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Dust and Desertification in Iraq

33.9N 43.2E

May 19th, 2013 Category: Climate Change, Dust Storms, Rivers

Iraq – May 19th, 2013

Some dust blows over the Tigris and Euphrates River Valley in Iraq. Iraq suffers from desertification and soil salination due in large part to thousands of years of agricultural activity. Water and plant life are sparse. Saddam Hussein’s government water-control projects drained the inhabited marsh areas east of An Nasiriyah by drying up or diverting streams and rivers.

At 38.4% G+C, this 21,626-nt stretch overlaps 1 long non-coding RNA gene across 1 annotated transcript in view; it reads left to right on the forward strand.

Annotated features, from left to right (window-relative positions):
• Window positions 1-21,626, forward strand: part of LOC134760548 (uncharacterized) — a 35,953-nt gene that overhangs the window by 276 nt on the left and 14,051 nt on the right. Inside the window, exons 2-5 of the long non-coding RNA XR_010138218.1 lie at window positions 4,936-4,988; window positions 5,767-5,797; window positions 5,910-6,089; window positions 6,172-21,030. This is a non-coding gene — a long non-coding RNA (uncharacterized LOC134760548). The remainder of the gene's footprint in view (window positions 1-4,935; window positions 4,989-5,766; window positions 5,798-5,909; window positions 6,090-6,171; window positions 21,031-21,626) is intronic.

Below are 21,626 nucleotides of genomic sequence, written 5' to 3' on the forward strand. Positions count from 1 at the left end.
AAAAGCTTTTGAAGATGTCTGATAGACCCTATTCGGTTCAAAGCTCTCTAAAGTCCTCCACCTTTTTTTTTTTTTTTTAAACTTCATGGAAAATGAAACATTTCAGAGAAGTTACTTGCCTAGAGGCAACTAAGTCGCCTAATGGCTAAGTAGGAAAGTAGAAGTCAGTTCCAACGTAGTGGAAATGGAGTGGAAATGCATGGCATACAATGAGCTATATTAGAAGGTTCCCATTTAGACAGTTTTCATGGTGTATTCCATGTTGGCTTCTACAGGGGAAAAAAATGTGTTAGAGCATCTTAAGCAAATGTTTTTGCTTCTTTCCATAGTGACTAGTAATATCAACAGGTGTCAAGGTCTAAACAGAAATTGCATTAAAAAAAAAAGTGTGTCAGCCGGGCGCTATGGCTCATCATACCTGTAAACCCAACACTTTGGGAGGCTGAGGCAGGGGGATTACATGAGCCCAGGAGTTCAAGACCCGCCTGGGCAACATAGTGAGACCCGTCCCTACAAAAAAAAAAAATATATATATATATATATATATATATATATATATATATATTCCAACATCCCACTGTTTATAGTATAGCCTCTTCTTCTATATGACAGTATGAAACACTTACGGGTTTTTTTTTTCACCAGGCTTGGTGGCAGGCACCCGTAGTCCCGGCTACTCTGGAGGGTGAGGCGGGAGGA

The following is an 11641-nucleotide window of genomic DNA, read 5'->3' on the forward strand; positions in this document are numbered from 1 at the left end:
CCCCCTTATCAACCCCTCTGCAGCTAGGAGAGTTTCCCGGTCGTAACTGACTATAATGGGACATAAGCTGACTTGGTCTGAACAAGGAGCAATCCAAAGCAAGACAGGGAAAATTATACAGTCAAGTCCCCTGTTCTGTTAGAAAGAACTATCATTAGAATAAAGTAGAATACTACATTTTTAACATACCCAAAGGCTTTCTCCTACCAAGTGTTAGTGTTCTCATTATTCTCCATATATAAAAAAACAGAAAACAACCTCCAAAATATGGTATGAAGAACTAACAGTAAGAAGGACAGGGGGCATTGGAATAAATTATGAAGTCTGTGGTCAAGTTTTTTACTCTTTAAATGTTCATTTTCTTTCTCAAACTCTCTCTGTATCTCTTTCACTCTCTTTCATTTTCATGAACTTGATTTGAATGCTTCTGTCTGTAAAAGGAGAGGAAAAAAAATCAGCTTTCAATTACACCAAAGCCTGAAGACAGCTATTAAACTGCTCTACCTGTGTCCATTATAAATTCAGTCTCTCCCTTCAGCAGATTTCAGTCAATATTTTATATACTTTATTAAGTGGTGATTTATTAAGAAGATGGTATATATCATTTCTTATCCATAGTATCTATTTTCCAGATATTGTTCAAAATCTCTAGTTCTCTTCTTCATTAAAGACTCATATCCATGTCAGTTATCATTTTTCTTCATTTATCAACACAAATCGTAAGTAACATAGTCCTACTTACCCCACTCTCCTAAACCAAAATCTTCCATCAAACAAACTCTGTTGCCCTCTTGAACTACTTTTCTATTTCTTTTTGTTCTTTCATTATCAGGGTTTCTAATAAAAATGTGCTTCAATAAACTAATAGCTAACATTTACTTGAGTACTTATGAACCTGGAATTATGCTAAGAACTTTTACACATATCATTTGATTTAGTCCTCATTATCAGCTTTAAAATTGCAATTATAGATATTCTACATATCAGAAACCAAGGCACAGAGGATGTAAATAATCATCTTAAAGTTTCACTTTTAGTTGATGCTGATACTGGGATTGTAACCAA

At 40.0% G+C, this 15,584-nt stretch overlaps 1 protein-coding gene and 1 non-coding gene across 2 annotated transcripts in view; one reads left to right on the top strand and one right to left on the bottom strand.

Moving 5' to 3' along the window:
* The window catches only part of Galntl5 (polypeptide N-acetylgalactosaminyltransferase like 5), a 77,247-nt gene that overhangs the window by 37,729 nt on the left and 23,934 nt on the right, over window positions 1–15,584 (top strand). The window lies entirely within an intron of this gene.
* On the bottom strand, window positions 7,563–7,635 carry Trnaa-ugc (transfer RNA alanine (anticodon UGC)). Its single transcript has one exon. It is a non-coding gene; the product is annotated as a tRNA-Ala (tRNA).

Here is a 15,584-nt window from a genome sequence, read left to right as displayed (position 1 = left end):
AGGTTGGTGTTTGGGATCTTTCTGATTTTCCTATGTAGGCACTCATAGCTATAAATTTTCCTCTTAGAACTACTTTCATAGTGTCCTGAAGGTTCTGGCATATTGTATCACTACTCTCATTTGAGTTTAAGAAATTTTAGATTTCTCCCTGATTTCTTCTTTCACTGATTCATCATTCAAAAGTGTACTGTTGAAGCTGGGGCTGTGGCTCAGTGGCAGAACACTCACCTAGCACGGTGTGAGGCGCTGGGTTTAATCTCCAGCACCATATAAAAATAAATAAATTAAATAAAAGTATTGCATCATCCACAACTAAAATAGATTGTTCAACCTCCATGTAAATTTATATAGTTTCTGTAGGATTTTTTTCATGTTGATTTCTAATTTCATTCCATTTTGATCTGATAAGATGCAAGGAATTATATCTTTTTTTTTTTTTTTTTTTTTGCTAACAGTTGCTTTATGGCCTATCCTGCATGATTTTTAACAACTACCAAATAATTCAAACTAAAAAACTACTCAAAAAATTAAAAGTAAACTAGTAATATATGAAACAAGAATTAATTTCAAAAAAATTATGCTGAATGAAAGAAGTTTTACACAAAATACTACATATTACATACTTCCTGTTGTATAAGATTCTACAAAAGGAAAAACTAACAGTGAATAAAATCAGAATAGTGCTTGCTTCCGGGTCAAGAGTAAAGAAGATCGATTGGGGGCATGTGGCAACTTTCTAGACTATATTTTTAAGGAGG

The marshlands were a fine and extensive natural wetlands ecosystem which developed over thousands of years in the Tigris–Euphrates basin and once covered 15–20,000 square kilometers. Between 84% and 90% of the marshes have been destroyed since the 1970s. In 1994, 60 percent of the wetlands were destroyed by Hussein’s regime – drained to permit military access and greater political control of the native Marsh Arabs.

The drying of the marshes led to the disappearance of the salt-tolerant vegetation; the plankton rich waters that fertilized surrounding soils; 52 native fish species; the wild boar, red fox, buffalo and water birds of the marsh habitat.

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